The over-contraction of ASM induced through the activation of multi-kinases also plays a key role in the development of chronic inflammation and airway remodeling in patients with COPD [18]. When the airway is exposed to viruses, bacteria, or other pathogens, a number of airway and lung cells are provoked and over-reacted to resulting in the development of the airway inflammation in COPD. ASM cells are activated by inflammatory signals from airway epithelial cells, leukocytes, and others, and then induce the secondary inflammation by producing inflammatory mediators. A recently study has shown that ASM cells can act as producers of pro-and anti-inflammatory mediators (e.g. cytokines, chemokines, growth factors) to regulate the local immune environment and influence proliferation, migration, and apoptosis of other resident cells [22].

Airway smooth muscle can also act as a source of extracellular matrix proteins, leading to structural changes and remodeling of the airway and alveoli. ASM cells produce monocyte chemoattractant protein-1, C-X-C motif chemokine ligand 10, interleukin (IL)-6, IL-8, IL-1β and eotaxin [2325], through the selective expression of most Toll-like receptors isoforms. In human ASM, the active or inactivated virus could cause the release of IL-5 and IL-1β from human ASM cells, probably through intercellular adhesion molecule-1, since such production is prevented by treatment with the antibody against intercellular adhesion molecule-1 [26]. IL-1β and tumor necrosis factor-alpha (TNFα) can modulate inflammatory responses during the exacerbations of COPD.

In addition, the abnormality of the mitochondrial function occurs within ASM cells from patients with COPD, evidenced by the excessive production of reactive oxygen species. The production of inflammatory responses and mitochondrial dysfunction are the part of cell self-defenses and the secondary inducer of tissue inflammation and injury to activate and drive the innate immune system in the pathogenesis of COPD [27]. β-catenin as a cellular homeostasis regulator can control the cell division and differentiation and take part in the inflammatory processes of chronic airway disease, primarily through the co-action with nuclear factor-κB in human ASM and with the nuclear cofactors CREB-binding protein (CBP) and its homologue p300 [28].

ASM-associated immunoreactions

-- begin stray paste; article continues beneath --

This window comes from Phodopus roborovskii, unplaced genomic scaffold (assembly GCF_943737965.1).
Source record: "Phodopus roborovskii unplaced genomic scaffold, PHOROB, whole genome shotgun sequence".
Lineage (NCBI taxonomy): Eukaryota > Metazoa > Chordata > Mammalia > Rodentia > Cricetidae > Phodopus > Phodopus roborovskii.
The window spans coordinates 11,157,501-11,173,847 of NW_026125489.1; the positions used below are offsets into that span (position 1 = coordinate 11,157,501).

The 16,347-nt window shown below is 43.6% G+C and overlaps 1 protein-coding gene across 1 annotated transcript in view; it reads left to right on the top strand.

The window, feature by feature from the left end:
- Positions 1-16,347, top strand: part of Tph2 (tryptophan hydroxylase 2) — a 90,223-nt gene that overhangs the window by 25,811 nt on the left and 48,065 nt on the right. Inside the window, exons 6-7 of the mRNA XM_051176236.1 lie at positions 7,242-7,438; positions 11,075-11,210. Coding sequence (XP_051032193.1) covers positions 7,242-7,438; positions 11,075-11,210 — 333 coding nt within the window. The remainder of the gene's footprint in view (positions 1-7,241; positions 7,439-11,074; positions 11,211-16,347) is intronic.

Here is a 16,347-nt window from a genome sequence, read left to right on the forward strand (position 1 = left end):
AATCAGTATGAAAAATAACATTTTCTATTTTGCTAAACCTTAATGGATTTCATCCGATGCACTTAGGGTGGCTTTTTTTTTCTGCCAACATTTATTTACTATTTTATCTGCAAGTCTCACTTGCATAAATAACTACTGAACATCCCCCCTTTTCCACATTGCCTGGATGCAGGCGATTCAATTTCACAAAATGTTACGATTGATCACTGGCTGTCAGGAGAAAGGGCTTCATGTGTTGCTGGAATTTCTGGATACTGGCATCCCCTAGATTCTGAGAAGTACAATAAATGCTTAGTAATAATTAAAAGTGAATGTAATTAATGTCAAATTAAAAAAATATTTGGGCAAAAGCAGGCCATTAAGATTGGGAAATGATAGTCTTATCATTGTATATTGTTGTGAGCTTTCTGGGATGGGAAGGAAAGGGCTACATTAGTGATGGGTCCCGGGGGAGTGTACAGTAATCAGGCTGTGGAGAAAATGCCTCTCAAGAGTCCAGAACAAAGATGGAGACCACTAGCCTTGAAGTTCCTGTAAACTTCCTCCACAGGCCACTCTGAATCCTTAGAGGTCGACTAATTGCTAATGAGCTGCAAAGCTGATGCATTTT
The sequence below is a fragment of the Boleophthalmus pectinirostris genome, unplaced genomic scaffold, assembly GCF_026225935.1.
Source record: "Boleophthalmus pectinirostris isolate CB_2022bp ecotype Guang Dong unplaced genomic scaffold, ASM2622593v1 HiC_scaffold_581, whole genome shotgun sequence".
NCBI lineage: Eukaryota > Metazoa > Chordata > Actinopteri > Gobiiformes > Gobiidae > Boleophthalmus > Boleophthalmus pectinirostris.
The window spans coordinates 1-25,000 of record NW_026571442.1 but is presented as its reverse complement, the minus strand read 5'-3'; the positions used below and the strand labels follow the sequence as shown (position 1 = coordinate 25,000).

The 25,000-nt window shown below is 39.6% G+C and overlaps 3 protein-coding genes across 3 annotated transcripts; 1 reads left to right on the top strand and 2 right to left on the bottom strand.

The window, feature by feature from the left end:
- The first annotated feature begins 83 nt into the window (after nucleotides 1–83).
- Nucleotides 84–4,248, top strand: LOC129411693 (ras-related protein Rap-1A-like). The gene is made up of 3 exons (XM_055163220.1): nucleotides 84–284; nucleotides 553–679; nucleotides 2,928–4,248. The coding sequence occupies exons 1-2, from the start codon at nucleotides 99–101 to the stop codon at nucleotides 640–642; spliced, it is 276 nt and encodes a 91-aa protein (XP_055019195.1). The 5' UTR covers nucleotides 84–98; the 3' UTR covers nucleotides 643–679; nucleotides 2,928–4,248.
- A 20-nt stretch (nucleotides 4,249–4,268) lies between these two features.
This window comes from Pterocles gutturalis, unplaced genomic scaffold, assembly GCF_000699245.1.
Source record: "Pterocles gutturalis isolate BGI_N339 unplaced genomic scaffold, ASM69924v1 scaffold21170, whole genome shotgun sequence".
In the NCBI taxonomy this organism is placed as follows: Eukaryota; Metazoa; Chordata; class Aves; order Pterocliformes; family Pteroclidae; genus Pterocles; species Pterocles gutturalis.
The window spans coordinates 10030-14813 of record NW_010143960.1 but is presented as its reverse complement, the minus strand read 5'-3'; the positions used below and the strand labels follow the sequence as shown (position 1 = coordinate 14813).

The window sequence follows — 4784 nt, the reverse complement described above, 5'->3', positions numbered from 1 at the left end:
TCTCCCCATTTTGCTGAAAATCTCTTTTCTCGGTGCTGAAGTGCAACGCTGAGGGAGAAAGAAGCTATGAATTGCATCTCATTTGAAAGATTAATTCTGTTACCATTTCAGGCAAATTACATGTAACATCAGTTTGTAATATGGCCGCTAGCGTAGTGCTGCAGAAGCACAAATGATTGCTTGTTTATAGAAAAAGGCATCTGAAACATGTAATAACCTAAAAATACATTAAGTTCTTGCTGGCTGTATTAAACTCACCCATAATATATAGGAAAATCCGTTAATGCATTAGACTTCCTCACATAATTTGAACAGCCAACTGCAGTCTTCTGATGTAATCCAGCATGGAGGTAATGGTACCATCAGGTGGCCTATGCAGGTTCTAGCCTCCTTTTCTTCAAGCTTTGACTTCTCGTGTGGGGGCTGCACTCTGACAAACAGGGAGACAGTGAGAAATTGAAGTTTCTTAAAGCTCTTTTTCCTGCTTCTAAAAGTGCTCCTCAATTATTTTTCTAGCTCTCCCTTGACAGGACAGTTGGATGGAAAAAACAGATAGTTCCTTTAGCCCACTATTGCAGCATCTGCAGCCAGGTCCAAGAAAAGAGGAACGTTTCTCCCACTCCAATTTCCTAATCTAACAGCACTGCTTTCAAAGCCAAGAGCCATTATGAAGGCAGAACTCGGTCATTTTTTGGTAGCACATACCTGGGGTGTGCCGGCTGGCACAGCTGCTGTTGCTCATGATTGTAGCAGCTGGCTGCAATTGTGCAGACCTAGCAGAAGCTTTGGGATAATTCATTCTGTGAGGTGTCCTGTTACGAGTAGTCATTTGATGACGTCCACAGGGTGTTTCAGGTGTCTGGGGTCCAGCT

The tissue forming cells, especially of ASM, play an important role in the immune reaction during the development of COPD by recognizing environmental factors through immune globulin receptors or/and through non-immune systems [29]. ASM may amplify or dampen responses to pathogens by releasing mediators, interacting with recruiting immune cells, and increasing the responsiveness of ASM to stimuli. The immune-regulatory capacity of ASM also includes its response to cytokines such as IL-1β, TNF-α and IFN-γ. During such process, ASM can initiate the over-expression of cell adhesion and co-stimulatory molecules, which attract the recruitment of multiple immune cells into airways and modulate responses to irritants. ASM-produced cytokines can induce the hyperplasia and modulate immune cell function. ASM-origin TNF-α stimulates eosinophilia and neutrophilia in the airway, results in the maturation and differentiation of structural tissues, and leads to the over-expression of cell adhesion molecules and T cell activation [30]. On the other hand, external TNF-α can promote roles of ASM in the infiltration and adhesion of activated immune cells and interaction with and adhesion to inflammatory cells [3133]. ASM can also communicate with airway epithelial cells which can be activated to produce the inflammatory mediators, resulting to the secondary systemic inflammation [34]. ASM can activate immune cells like T lymphocytes and dendritic cells (DCs) by producing thymic stromal lymphopoietin (TSLP), and promote the maturation of T cell phenotype shift [35, 36]. TSLP as a proinflammatory cytokines has been linked to chronic airway diseases. Recent studies have shown that ASM are capable in expressing TSLP in vitro and in vivo, and the enhanced production of it, in turn, creates an inflammatory microenvironment to activating local inflammatory response and aggravating airway remodeling, which is associated with COPD. TSLP-activated DCs in vitro play an important role in promoting the differentiation of Th17 cells with the central memory T cell phenotype [37]. They also induce a unique Th2 cell phenotype that may produces a large amounts of TNF, but little or no IL-10, which different with normal Th2 cells [38].